Human exposure to heavy metals is currently inevitable. Some lactic acid bacteria such as lactobacilli are known capable of binding and removing heavy metals in vitro12. As such, heavy metal remediation via supplementation with lactobacillus has been studied. Previous researches have found that oral administration of Lactobacillus plantarum (L. plantarum) can protect mice against toxicity of Cd, Pb, copper, and aluminum by facilitating the excretion of heavy metals through feces and inhibiting absorption via intestinal barrier13,14,15,16. Further references on how L. plantarum remediate heavy metals in vivo are scarce. On the other hand, a previous study using germ-free mice has shown that intestinal microbiome plays an essential role in fending off heavy metals exposure17. Ingestion of Cd, Pb, and nickel can lead to alterations in the composition of gut microbiota18,19,20. Hence, whether oral supplementation with L. plantarum could protect against heavy metal toxicity by regulating the composition and function of intestinal microbiota deserves to be investigated.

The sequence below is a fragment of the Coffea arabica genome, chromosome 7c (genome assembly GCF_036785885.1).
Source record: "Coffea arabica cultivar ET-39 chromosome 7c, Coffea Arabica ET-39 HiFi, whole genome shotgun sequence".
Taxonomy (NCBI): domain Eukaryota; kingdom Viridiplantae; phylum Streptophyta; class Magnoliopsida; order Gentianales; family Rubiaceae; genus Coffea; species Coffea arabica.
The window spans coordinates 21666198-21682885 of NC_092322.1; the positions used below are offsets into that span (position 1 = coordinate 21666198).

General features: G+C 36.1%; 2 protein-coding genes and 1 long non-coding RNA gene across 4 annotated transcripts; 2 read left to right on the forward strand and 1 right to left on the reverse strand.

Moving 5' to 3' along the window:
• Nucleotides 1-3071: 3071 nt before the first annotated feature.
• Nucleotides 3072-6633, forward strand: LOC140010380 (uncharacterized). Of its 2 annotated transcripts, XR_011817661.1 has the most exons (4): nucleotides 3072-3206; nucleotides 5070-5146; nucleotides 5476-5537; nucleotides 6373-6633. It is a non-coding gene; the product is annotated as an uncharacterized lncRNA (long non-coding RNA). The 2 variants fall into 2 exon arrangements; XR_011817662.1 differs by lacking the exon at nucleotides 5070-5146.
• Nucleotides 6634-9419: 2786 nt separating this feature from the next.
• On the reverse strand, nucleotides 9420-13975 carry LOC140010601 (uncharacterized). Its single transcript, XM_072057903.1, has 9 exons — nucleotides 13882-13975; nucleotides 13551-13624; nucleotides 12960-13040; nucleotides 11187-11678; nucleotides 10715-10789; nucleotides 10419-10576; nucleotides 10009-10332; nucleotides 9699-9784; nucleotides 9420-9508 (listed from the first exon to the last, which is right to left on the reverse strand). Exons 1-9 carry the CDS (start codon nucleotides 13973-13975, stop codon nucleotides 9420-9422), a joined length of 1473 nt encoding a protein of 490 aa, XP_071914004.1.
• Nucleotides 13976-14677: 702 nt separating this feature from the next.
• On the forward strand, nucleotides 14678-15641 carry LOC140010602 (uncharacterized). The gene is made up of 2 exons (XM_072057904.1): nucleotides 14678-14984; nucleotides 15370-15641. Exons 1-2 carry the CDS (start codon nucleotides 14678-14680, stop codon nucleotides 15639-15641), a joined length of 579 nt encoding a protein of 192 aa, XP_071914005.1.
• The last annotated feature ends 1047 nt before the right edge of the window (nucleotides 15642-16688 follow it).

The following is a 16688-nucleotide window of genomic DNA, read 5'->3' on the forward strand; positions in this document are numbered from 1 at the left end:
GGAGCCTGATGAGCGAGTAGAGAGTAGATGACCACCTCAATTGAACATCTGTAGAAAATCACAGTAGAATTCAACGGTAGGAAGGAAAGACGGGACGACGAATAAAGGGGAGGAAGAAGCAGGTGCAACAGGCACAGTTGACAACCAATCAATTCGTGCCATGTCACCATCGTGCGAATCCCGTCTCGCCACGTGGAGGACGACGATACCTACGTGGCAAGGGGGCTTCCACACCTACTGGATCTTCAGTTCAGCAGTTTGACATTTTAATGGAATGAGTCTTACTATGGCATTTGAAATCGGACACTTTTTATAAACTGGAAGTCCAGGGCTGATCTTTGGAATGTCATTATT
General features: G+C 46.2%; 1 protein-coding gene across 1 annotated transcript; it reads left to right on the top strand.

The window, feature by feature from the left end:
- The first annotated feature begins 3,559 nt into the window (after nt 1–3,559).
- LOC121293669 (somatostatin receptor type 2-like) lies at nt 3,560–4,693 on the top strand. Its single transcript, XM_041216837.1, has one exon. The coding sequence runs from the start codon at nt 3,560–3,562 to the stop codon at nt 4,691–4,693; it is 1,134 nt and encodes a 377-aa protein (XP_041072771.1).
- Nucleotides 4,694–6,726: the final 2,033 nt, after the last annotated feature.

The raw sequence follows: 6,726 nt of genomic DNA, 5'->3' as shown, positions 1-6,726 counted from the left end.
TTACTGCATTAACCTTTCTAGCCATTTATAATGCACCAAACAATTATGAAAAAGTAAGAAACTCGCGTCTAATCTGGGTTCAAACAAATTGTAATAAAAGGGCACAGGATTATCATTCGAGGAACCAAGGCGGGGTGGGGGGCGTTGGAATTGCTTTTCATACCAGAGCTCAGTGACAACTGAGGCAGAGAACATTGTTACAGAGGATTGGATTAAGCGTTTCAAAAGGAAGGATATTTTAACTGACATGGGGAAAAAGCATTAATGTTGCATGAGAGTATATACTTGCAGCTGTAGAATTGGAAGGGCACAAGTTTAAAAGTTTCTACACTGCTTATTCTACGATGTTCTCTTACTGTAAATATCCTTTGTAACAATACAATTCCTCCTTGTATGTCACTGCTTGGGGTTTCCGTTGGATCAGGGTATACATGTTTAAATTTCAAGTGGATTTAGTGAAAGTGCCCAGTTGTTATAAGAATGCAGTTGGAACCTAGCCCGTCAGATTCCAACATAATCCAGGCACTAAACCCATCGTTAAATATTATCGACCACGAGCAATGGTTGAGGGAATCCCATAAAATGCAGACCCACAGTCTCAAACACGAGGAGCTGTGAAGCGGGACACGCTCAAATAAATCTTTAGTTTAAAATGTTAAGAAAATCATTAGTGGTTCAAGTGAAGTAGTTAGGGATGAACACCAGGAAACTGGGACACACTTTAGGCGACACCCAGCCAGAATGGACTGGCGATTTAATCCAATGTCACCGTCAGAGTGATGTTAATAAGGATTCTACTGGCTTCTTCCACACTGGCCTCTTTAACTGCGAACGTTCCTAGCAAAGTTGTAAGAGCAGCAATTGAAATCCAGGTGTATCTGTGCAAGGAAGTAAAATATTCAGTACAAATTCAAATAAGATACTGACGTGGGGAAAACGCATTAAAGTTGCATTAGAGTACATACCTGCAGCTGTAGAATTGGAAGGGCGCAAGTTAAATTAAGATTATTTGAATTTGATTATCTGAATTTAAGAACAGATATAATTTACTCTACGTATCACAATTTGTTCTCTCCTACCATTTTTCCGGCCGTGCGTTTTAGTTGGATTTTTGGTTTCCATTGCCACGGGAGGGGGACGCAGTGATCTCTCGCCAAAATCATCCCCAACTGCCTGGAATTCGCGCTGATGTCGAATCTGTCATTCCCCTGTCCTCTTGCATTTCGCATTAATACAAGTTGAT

Chromium (Cr) is a common toxic heavy metal that is both mutagenic and carcinogenic to humans21. In the present study, we examined the protective effects of L. plantarum TW1-1, a candidate probiotic strain derived from fermented dairy products with known Cr reduction capability, against Cr toxicity in mice, and demonstrated that TW1-1 can effectively attenuate Cr(VI) toxicity22. Furthermore, we evaluated the effectiveness of “gut remediation", a process that involves both direct and indirect remediation of heavy metal pollution by L. plantarum.

Results

Cr(VI)-reduction ability of Lactobacillus strains